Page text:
dogs over gays

"Dogs over Gays" cartoon by nakedpastor David Hayward

“Dogs over Gays” cartoon by nakedpastor David Hayward

[Get the original drawing or a really nice print of this cartoon HERE!]

A gay friend of mine once said to me, “My dog gets more respect than I do!”

I do suppose this has theological implications and ramifications.

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15 Responses

  1. Adam Julians says:

    Is that just a gay thing?

    People will pay more attention to my dog than me. He is cuter though I give him that.

  2. Gary says:

    Adam I don’t think David is talking about how much attention people pay to dogs but rather it is whether they believe them to be eternally damned or not. (Though my dog is cuter than I am too) Ironically, even though my church did not teach dog’s go to Heaven in the sense of eternal life, they always allowed for the possibility of pets being present if we desired them. They NEVER allowed for the possibility of homosexuals being present however.

  3. Ya that’s the point Gary. Thanks.

  4. Adam Julians says:

    That’s interesting Gary with what you shared about your church and what David was getting at with adressing the attitude that anyone is homosexual is eternally damned. I’ve also had the latter said about me.

    In the church I am in, homosexuals are welcomed. In fact it is the minister (pastor) that happens to get the most verbal abuse from on, to the point of having to call an end to a meeting once because the indivdual was causing so much distruption and distress to members that were there. In the arts circles I mix in there are many who are gay and there rarely is an issue made of it.

    David made the valid point about the implied condemnation of anyone homosexual by heterosexuals in church. Of course anyone doing such is in effect demanding celebacy which is something not required of them and it being easy to point the finger as somone who is differnet than consider one’s own attitudes.

    When Jesus talks of hell, it seems to be from a place of compassion. i.e. that folks are missing out on what is best of the kingdom e.g. for creating brdens for others that are too heavy to carry and not lifting a finger to help rather than serving everyone they lead.

    My point is that in liberal progessive circles, its great that there is a welcoming of equality for anyone who is homosexual, but when that comes to the point of anyone who is gay expecting and being given special treatment then the pendulum has swung the other way. That there is an equivalent need for attention to attitudes that all face and that we all encounter prejudices.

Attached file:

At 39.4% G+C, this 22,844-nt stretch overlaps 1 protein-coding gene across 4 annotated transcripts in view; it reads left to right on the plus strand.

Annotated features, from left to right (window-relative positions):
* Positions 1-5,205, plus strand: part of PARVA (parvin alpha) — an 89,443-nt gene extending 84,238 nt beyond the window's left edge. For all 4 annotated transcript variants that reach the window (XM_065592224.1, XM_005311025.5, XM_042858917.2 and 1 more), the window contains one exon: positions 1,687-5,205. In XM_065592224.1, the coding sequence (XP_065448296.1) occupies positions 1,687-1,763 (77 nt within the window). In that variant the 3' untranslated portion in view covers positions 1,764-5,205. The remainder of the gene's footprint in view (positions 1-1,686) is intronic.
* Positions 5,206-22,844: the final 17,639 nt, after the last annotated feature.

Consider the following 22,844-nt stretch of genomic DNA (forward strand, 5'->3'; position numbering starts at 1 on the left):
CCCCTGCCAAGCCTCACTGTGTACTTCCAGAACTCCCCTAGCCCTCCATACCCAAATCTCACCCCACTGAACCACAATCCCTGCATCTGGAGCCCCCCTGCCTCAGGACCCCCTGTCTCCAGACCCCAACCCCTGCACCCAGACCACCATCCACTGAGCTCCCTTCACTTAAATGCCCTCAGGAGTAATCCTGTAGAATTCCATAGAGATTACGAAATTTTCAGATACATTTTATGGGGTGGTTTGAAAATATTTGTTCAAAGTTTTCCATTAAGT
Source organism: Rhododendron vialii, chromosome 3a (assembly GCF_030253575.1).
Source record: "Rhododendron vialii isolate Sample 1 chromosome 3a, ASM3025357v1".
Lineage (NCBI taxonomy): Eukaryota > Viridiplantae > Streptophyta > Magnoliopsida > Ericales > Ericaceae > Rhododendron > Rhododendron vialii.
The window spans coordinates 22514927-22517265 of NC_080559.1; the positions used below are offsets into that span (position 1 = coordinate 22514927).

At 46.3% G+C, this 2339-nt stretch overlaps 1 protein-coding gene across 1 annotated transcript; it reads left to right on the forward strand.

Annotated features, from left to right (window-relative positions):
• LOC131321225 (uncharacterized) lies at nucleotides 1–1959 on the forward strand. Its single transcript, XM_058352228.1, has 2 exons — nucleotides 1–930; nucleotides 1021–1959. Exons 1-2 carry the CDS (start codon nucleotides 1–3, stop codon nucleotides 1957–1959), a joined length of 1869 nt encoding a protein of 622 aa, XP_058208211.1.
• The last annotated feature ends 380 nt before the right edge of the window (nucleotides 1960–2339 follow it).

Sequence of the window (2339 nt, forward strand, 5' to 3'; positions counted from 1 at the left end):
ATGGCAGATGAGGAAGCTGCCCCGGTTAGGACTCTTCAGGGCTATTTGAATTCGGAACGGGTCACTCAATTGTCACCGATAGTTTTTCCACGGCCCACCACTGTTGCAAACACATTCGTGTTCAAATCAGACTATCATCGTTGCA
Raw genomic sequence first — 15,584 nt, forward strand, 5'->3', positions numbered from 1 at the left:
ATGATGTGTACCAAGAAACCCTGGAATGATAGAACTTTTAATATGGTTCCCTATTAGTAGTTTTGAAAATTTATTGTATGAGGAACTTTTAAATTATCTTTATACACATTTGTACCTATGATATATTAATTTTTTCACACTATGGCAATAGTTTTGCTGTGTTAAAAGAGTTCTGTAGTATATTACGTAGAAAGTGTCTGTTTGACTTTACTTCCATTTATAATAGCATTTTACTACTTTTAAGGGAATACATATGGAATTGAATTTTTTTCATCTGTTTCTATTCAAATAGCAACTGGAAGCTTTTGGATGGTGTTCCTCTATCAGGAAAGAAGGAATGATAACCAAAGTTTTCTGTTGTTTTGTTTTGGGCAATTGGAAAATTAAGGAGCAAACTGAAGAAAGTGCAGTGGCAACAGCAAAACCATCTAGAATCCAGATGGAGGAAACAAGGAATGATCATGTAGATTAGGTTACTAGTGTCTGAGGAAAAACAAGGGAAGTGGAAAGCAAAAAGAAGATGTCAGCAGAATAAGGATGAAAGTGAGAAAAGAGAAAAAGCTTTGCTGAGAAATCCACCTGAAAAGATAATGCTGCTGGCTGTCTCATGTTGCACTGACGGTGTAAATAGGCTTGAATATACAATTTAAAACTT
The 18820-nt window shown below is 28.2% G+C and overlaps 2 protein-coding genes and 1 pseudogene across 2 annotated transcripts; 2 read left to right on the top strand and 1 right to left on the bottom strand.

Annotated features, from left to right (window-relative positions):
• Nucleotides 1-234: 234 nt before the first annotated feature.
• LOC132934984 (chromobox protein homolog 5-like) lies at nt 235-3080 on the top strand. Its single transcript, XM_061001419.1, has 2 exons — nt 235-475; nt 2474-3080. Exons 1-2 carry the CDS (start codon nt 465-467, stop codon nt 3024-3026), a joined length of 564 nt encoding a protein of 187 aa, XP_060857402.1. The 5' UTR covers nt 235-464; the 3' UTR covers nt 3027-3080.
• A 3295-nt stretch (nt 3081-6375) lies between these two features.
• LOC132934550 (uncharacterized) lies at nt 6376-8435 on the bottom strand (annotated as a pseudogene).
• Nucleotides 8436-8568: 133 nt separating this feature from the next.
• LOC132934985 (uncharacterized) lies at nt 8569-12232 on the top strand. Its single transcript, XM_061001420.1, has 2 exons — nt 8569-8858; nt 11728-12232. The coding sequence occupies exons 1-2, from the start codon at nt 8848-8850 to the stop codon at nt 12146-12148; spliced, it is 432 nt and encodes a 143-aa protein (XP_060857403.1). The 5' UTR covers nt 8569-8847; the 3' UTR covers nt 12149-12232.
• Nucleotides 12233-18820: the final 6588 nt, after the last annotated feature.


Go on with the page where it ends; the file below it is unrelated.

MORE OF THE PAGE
Some would argue that it is necessary for the pendulum to swing the other way for equality to be attained but if that were true then it would be OK for every African American to have a white slave.

    I don’t think many would sign up for that.

  5. Gary says:

    Yes the demanding celibacy part of it always struck me as a conundrum even when I was more fundamental in my beliefs. I mean if the condition was sinful already…what the hell difference did it make if they were celibate or not? Of course the church is sex obsessed and has had so many restrictions on sexuality not found in biblical analysis but which are rather the result of implied biblical meaning based upon individual perspective. As such…the act of sex is deemed the great sin in homosexuals so celibates can be tolerated. (So long as they are silent and kind of pretend to be something different than they are.) Since marriage is out of the question, (Even if sanctioned by the state) celibacy is all that is left. Once I discovered the mandate for celibacy outside of marriage was entirely man made rather than a command from God, the celibacy mandate became a cruel hoax perpetrated on an entire group who only wanted to live out their faith and worship with other believers.

  6. Adam Julians says:

    What you say Gary sounds similar to what was common thought in one church I went to but has not come up as an issue in the church I am in now. Some would say this is a sign of apostacy, some and indication of tolerance. I think one guy that is gay in the arts circels I mix with hit the nail on the head when in his stand up comedy act talked of being “tolerated”. But he didn’t just make it about being gay, he made it about all of us – that being tolerated is not what we need, but to be loved.

    I think what you talk of comes from a place of good intention but so often can be damaging. But then I am sure you have expereinced that too. I know I have. One can be sincere, but as the saying goes, one can be sincerely wrong.

    The best thing I heard was form someone who is gay sharing about his expereince of church. From that, my choice would be to “be there” with them with whatever they face and whatever choices they make as long as they are not doing me prsoanlly any harm. That includes if they are out of line speak to them about that as well just as I would do with a freind.

    I think there are two danges with this – the obvious homophobia, but also perhpas the less obvious false accusation of homophobia.

    I’m not in favour of the pendulum swinging one way or the other but settling in the middle.

    I hope that’s helpful.

    I agree that it is about detrmining what is of God rather than a mand made mandate and then acting on that IN LOVE. It’s always going to be a difficult one to negotiate when it comes to the issue of human sexualilty and I doubt if any one of us will have it all figured out how to do that soon.

  7. Bernardo says:

    The Koreans got it right. Dogs are yum yum good there.

  8. Gary says: